Vice President Joe Biden on Thursday announced the first $182 million in federal stimulus money for 18 projects to expand high-speed Internet networks in rural areas and other underserved communities.
Biden spoke at Impulse Manufacturing, a technologically advanced metalworks plant in north Georgia whose business has been held back by the lack of a broadband network in its part of the state.
The projects are the first part of a $7.2 billion plan to bring high-speed Internet connections to rural areas, poor neighborhoods and Native American communities.
Besides Georgia, other projects in the first set will be in Maine, New Hampshire, Ohio, Arizona and Alaska.
Joined by Gov. Sonny Perdue, Biden told a crowd of workers, business leaders and lawmakers that creating the networks could help smaller businesses compete globally.
"We're forming the tools that will fashion the work of the 21st century," Biden said. "We are laying the foundation for the economy of tomorrow."
The administration plans to award a total of $2 billion in grants and loans on a rolling basis over the next 75 days as it starts doling out the first round of stimulus funding for broadband, which Biden said could be used to help struggling rural areas like Dawsonville with distance learning, telemedicine and real-time pricing for farmers.
He also tied broadband to the future success of the country's manufacturing industry and middle class.
"We were losing ground for the past 25 years in manufacturing," Biden said. "We don't want an economy built on another bubble. We want to do what our grandparents did ... and build on a solid foundation."
The Department of Agriculture also announced $53.8 million in funding for eight projects on Thursday, and the Commerce Department announced $129 million in funding for 10 projects. Those projects together also will put up another $46 million in matching dollars.
The money is being targeted for "last-mile" connections that link homes, businesses and other end users to the Internet; "middle-mile" connections that link communities to the Internet backbone; computing centers in libraries, colleges and other public facilities; and adoption programs that teach people how to use the Internet and encourage them to sign up for broadband services.
The awards announced Thursday include:
_ A $33.5 million grant to the North Georgia Network Cooperative for a fiber-optic ring that will bring high-speed Internet connections to the northern Georgia foothills of the Appalachian Mountains. The project will serve an eight-county area with a population of 334,000.
_ A $25.4 million grant to the Biddleford Internet Corp., a partnership between the University of Maine and service providers, to build three fiber-optic rings across rural Maine. The network will pass through more than 100 communities with 110,000 households and will connect 10 University of Maine campuses.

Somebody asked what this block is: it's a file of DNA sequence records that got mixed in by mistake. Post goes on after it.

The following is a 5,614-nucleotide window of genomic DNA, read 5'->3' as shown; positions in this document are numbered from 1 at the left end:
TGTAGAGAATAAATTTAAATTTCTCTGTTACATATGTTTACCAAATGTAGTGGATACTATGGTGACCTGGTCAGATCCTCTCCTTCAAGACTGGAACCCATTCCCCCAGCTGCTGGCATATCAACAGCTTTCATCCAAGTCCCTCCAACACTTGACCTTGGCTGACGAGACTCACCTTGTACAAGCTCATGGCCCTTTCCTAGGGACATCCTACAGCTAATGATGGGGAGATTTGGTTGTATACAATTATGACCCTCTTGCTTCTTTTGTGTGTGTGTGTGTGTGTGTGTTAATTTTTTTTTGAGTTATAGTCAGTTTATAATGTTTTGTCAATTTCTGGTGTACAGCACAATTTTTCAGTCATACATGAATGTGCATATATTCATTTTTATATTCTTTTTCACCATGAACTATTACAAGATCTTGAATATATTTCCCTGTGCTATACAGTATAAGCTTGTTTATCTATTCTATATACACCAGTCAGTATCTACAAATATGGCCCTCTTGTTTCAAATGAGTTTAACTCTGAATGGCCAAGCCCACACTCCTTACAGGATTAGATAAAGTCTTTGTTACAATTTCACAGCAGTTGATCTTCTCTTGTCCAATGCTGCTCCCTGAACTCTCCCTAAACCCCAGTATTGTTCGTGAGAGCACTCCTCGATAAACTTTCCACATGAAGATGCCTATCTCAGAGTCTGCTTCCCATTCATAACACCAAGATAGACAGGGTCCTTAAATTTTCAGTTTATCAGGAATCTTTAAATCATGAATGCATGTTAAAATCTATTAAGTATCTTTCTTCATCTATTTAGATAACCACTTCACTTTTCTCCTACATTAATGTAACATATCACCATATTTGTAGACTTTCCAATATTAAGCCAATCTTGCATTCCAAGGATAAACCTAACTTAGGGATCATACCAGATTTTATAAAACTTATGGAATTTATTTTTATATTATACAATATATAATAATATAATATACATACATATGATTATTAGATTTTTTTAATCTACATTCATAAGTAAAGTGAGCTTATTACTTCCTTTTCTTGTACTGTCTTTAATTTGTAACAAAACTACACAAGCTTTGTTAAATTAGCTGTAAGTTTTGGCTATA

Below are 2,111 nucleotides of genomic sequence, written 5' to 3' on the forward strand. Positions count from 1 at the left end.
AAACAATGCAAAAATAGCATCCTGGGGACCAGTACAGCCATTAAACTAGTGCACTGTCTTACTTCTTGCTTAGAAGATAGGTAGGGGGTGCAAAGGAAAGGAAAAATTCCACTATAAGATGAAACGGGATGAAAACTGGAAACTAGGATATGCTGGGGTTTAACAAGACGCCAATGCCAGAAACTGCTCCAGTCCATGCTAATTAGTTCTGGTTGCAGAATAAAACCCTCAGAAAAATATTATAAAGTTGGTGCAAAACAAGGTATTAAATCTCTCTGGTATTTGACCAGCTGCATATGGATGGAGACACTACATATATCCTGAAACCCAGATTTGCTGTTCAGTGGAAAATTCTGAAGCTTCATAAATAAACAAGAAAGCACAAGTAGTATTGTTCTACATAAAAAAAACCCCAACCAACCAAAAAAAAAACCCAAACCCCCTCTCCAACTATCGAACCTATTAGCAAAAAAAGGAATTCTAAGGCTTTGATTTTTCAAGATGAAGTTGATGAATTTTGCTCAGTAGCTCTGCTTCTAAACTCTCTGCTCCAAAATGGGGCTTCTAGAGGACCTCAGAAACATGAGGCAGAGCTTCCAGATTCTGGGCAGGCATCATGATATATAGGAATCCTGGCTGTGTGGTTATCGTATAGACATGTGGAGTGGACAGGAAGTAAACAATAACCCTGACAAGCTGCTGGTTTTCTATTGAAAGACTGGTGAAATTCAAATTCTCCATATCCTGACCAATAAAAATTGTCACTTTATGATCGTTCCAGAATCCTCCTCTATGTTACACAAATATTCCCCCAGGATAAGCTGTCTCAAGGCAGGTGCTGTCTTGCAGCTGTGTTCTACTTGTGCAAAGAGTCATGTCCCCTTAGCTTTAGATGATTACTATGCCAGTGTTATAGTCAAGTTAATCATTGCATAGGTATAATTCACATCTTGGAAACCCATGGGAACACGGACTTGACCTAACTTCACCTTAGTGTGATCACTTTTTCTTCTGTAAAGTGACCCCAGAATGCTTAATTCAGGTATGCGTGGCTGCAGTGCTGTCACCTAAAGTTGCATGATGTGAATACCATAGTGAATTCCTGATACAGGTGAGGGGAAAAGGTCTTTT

_ A combined grant/loan of $2.4 million to the Consolidated Electric Cooperative in north central Ohio to build a 166-mile fiber network that will be used, among other things, to connect 16 electrical substations to support a smart grid project.
Other projects receiving funds include a 4G wireless network to be built by an Alaska Native Corporation in southwestern Alaska, a fiber-to-the-home project in a remote corner of New Hampshire and computer centers for 84 libraries in Arizona.
Congress included $7.2 billion for broadband projects in the stimulus bill to create jobs and bring new economic opportunities to parts of the country left behind in today's digital age. That includes $4.7 billion to be awarded by the National Telecommunications and Information Administration, an arm of the Commerce Department, and $2.5 billion to be awarded by the Rural Utilities Service, part of the Agriculture Department.
Demand for the broadband money has been intense _ far outstripping the amount of federal dollars available. The Commerce and Agriculture Departments received nearly 2,200 applications submitted by local governments, inner-city community groups, rural cooperatives, non-profits and for-profit corporations in every corner of the country. They asked for a total of $28 billion to pay for fiber-optic lines, wireless clouds, computer labs, Internet training programs, municipal communications networks and a range of other projects to bridge the so-called digital divide.